“Get this, and get it straight: crime is a sucker’s road and those who travel it wind up in the gutter, the prison, or the grave. There’s no other end…but they never learn!”
So began each episode of my favorite old time radio show, The Adventures of Philip Marlowe. Except for a couple episodes, the stories were radio originals not based on Raymond Chandler’s Philip Marlowe stories. The complexities of Chandler’s stories were far too much for a 30-minute radio show. Still, the writers did an admirable job and occasionally penned some characters and turns of phrase Chandler would have been proud of. Gerald Mohr’s portrayal of Marlowe was outstanding. I’ve been a fan for years but still have plenty of episodes left to enjoy. But when I finish?
It’s a shame the era of the great fictional private detective is over. Private detectives still exist, probably still have interesting adventures, and are still written about, but it’s clear the winds have changed. Why not? Maybe tastes changed, sure, but that could be said about anything. Some possible reasons:
1. Law enforcement technology is better now; police can do more at lower cost. The relatively limited capabilities of the police back then left more room for private detectives than exists now. Greater law enforcement capability also makes second opinions less valuable. The first ones get it right more often e.g. in forensic analysis. This helps to explain why fiction involving official law enforcement is still thriving.
1a. The scope of law enforcement has changed as well. A lot of crime is related to illegal drugs. From the point of view of the aggrieved parties there’s less uncertainty about the culprits, less interest in using third parties to handle them, and of course more official police interest.
2. A lot of old detective stories had some element of blackmail and shameful secrets that the clients don’t want made known. These still exist, but the circle of things that can be successfully covered up or that people are willing to bear great costs to cover up is smaller. Example 1: a criminal past one is making a clean break from is a matter of public record, and communication technology makes it easier to transmit. Employers, fiancé(e)s, prospective fathers-in-law, et al. are much more likely to find out, so blackmailers don’t have special leverage. (This example ties in with point 1.) Example 2: sexual mores are much less restrictive, making blackmail based on violations of sexual mores decline.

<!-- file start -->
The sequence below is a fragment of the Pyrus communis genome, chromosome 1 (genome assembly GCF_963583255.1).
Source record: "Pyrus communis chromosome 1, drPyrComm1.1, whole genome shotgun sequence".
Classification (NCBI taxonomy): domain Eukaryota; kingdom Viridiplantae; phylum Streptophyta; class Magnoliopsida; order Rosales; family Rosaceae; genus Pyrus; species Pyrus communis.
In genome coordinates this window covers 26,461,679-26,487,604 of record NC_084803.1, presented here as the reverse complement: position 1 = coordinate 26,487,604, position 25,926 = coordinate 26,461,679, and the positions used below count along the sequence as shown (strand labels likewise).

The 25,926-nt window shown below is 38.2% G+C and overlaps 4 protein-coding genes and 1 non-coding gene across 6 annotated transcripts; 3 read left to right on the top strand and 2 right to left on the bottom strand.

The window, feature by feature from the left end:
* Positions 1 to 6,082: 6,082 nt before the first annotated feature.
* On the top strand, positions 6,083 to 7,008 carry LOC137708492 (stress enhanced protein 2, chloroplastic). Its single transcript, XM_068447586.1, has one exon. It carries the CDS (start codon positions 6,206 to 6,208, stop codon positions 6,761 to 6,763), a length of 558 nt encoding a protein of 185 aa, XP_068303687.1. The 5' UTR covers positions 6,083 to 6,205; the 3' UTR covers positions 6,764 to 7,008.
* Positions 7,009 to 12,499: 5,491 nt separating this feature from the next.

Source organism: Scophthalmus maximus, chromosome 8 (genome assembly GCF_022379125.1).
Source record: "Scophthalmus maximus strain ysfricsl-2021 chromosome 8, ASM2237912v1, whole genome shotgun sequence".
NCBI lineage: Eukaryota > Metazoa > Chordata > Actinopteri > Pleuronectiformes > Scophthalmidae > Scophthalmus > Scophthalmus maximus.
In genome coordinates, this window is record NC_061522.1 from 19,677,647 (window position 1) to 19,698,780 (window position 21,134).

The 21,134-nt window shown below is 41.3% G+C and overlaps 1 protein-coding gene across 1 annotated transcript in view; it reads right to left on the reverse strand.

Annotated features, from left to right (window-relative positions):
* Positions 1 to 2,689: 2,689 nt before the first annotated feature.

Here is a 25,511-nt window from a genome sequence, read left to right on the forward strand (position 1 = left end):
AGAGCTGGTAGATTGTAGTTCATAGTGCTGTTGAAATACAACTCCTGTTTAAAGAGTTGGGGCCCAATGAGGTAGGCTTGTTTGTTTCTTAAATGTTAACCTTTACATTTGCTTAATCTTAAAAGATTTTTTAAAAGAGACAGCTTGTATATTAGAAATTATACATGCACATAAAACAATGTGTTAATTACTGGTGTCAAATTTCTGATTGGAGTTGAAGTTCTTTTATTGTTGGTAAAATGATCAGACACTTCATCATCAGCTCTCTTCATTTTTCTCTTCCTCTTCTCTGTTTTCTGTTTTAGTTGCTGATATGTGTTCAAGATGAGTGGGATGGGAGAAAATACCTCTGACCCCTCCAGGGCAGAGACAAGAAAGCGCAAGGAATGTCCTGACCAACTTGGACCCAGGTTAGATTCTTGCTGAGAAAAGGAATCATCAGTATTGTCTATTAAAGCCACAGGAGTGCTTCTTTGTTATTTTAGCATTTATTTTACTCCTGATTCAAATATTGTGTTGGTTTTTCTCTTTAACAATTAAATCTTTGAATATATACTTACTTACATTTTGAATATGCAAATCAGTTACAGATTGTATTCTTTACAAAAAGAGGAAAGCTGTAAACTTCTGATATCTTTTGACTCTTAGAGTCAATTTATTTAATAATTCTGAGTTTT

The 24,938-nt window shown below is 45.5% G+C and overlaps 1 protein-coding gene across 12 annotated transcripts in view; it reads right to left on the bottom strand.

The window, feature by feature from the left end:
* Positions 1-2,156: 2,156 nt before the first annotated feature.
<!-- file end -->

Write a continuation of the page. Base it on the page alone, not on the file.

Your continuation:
2a. A lot of the clients come from Old Money. The greater development of the market makes Old Money families less prominent. People may look askance at you if your cousin or nephew is a ne’er-do-well but you aren’t risking the family honor as much as you once did, and Rich Uncle Moneybags is less likely to shell out.
3. There are more and more ways to display/broadcast high status, so people have less incentive (read: motive) to fight over any single one. Stolen art objects or jewelry feature often in detective fiction. Today’s lowbrow would-be thieves can peacock in less risky ways. Today’s highbrow would-be thieves can indulge in the greater supply of modern art or tribal art instead of taking the risk to steal a Ming vase, or make a public commitment to a trendy political cause.
4. The Cold War. Cold War fiction must have been a partial substitute for detective fiction, and the characters there are mainly state agents who need access to special information, gadgets, and budgets beyond the reach of private eyes. There were detective stories about Communist spies but they were not the bread and butter of the genre, and subjectively they didn’t hold up as well as the other kinds.
5. Urban population as a percentage of total US population was 56.5% in 1940 vs. 80.7% in 2010. Increasing urbanization led to more audience familiarity with the kinds of things in detective fiction, making the stories less exotic and more like fleshed-out versions of the newspaper crime section.
1 and 2 each probably have a decently high R2, and the rest are plausible but probably don’t cover as much ground. I’m sure there are more. In any event old episodes of the Sam Spade radio show are still out there.